|Page 1 of 4:||   |
|Index||38 reviews in total|
I have not seen this film in over 20 years, but having been in the Marines,
it will always be burned in my memory. You may also have to be, or have
been, a Marine to fully appreciate the film (although anyone that has lived
under authoritarian rule must feel some sympathy for the situations
Although the film may have been re-cut for video release, I remember Duvall's character as being a fully fleshed out dichotomy of a man who rebelled against authority when submission was called for (his practical jokes while performing military duties) and invoking authoritarianism when more compassion and understanding were called for (his family life).
This is what it was like to be a Marine: The Corps was your family and your family was just an inconvenient duty to be performed for society.
If the movie has been re-edited, I suggest you try to see the original theatrical release, if possible. I found it to be a thoughtful and powerful motion picture.
Robert Duvall is magnificent as a classic warrior without a war who moves his family from town to town. Blythe Danner is an excellent match as his wife. And Michael O'Keefe deserves all the kudos he received plus more as Duvall's put-upon son. Lisa Jane Persky strikes a nice balance as the sarcastic-yet-still-loving daughter. Stan Shaw, Paul Mantee, Paul Gleason, and David Keith are flawless in edgy supporting performances. There's perhaps one scene that's slightly overdone which causes me to give it a 9/10 rather than a 10. Otherwise, The Great Santini is an utterly riveting family portrait from start to finish.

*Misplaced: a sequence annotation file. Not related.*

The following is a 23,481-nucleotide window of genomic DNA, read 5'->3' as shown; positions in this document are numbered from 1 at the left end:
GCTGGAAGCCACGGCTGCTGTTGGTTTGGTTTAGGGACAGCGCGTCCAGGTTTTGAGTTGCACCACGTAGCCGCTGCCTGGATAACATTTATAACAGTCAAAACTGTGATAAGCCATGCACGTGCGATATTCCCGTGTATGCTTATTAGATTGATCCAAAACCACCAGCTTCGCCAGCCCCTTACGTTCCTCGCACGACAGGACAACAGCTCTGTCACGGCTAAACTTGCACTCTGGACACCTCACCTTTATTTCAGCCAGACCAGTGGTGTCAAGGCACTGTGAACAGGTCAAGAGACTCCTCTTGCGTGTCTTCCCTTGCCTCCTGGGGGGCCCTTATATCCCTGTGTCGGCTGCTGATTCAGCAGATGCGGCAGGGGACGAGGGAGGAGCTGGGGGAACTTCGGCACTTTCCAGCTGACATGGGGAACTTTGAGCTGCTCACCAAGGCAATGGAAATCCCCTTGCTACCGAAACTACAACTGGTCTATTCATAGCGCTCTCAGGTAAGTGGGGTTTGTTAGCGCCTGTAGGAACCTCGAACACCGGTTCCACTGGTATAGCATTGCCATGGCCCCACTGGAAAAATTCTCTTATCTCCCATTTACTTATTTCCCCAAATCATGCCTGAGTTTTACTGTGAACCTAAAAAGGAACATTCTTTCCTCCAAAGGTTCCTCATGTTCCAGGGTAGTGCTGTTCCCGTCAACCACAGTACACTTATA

"The Great Santini" is a powerful, gut-wrenching film that manages to tell
the tale of a powerful, abusive, often unlikeable hero named Bull Meecham
(Duvall). . . and yet you care about what happens to Bull Meecham just the
same. Meecham, a legendary pilot and naval hero, is at his best when faced
with death -- but at his worst when faced with peacetime, and with his wife
and children. Meecham is actually both sad and scary when left alone with